Lancashire, English county stretching from the Cumberland Mountains in the N. to the Mersey in the S. along the shores of the Irish Sea; is the wealthiest and most populous county, and the indentations of the coast-line adapt it to be the chief outlet westward for English trade, more than a third of England's foreign commerce passing through its ports. The country is mostly low, with spurs of the Yorkshire hills; it is rich in minerals, chiefly coal and iron; its industrial enterprise is enormous; nearly half of the cotton manufacture of the world is carried on in its towns, besides woollen and silk manufacture, the making of engineer's tools, boots and shoes. The soil is a fertile loam, under corn and green crops and old pasture. Lancaster is the county town, but the largest towns are Liverpool, Manchester, Preston, and Blackburn. The northern portion, detached by Morecambe Bay, is known as Furness, belongs really to the Lake District, and has Barrow-in-Furness, with its large shipbuilding concerns, for its chief town. Lancashire has long been an influential political centre.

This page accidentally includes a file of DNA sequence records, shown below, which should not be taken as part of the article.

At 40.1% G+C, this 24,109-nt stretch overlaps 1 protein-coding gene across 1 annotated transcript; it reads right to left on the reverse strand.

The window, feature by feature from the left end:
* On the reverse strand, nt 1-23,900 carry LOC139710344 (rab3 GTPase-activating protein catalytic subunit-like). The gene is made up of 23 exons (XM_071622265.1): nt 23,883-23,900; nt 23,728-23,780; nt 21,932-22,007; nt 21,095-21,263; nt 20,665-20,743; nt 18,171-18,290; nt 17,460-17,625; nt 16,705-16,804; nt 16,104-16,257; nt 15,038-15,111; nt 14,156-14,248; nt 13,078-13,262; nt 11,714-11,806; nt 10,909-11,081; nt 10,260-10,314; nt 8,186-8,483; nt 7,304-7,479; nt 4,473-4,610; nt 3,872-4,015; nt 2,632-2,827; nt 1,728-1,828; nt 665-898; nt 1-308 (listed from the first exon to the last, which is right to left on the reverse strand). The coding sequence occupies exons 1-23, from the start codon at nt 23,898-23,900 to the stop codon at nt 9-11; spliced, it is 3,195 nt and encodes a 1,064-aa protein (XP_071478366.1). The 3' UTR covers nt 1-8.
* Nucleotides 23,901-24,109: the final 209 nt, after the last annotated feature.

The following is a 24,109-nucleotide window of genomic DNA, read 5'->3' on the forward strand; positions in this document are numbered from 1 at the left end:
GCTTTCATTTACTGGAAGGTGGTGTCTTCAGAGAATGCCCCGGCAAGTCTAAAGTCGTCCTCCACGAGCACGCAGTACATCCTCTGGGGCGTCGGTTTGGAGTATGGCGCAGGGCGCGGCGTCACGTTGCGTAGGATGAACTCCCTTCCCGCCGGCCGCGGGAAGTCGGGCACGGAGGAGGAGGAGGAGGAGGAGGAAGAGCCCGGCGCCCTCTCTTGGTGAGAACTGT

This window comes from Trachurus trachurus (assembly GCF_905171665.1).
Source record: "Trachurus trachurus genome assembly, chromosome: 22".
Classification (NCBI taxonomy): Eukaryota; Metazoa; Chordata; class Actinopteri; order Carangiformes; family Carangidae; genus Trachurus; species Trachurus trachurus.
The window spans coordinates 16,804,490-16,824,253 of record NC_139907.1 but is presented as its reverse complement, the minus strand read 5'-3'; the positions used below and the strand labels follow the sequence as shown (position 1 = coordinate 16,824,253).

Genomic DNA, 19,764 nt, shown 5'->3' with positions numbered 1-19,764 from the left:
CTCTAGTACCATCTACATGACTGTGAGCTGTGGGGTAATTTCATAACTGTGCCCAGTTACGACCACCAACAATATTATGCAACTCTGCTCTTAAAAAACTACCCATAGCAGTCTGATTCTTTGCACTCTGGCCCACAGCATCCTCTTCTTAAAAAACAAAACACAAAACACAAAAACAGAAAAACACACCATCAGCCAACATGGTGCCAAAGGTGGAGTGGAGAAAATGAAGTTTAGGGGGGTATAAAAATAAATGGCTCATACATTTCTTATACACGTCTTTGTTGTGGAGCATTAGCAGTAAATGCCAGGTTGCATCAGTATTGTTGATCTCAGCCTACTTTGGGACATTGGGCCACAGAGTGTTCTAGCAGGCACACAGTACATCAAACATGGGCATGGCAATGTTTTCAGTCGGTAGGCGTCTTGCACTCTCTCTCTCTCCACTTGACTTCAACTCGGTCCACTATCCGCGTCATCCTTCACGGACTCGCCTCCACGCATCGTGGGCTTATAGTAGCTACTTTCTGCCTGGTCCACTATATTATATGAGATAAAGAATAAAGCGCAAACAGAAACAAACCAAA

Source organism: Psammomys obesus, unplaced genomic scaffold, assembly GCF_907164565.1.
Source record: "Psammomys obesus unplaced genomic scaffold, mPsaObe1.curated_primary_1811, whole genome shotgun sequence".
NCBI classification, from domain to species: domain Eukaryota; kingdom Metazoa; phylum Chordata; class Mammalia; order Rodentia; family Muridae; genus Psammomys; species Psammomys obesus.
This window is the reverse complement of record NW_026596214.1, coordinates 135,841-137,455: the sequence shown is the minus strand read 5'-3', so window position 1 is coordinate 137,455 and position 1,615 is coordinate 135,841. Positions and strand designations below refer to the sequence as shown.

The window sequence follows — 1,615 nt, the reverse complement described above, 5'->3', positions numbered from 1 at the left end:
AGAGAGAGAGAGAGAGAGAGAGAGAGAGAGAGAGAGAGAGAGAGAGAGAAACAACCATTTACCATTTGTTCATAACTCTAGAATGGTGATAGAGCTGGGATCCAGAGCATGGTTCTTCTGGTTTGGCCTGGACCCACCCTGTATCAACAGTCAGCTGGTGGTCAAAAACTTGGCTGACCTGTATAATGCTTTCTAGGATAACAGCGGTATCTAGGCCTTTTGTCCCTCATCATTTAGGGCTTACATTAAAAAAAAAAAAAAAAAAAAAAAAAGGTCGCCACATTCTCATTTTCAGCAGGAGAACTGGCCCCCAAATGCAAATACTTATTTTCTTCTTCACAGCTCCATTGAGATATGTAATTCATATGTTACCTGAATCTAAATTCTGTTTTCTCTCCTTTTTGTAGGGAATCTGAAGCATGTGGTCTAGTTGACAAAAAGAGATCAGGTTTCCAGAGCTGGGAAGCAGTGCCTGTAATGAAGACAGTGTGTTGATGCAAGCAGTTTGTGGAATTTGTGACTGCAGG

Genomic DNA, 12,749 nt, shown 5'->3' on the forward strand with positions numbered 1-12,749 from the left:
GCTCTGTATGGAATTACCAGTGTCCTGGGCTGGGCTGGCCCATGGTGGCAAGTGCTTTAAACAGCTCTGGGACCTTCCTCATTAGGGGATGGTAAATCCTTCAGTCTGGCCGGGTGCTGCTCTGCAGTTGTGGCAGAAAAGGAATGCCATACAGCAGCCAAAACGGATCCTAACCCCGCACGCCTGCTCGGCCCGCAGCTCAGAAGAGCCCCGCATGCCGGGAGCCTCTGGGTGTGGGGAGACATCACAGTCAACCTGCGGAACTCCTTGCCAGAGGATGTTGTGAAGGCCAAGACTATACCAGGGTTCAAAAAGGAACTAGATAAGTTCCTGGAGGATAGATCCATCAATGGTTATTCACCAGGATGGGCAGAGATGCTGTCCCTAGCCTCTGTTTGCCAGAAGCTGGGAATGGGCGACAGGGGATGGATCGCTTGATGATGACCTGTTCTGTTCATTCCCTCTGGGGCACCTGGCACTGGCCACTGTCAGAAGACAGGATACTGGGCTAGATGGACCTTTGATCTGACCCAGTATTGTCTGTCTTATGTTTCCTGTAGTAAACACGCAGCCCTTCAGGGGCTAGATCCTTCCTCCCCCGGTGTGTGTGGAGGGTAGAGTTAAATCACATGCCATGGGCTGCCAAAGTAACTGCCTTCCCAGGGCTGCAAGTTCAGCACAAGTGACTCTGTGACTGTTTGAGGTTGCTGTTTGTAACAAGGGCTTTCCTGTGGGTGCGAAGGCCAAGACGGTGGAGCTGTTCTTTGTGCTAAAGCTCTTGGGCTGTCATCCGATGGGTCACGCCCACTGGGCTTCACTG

Population (circa 1900) given as 3,927,000.

Definition taken from The Nuttall Encyclopædia, edited by the Reverend James Wood (1907)

Lanarkshire * Lancaster
[wait for the fun]
Lambert, John
Lamennais, Félicité, Robert de
Lamentations, Book of
Lammas Day
La Mettrie
Lamotte, Countess de
Lancaster, Joseph
Lancelot of the Lake
Land League
Lander, Richard
Landon, Letitia Elizabeth


Antique pictures of Lancashire

Links here from Chalmers

Ainsworth, Robert
Alan, William
Alcock, Nathan
Ambrose, Isaac
Ashmole, Elias
Ashton, Thomas
Ashton, Thomas [1716–1775]
Assheton, Dr. William
Bancroft, Richard
Barlow, Thomas
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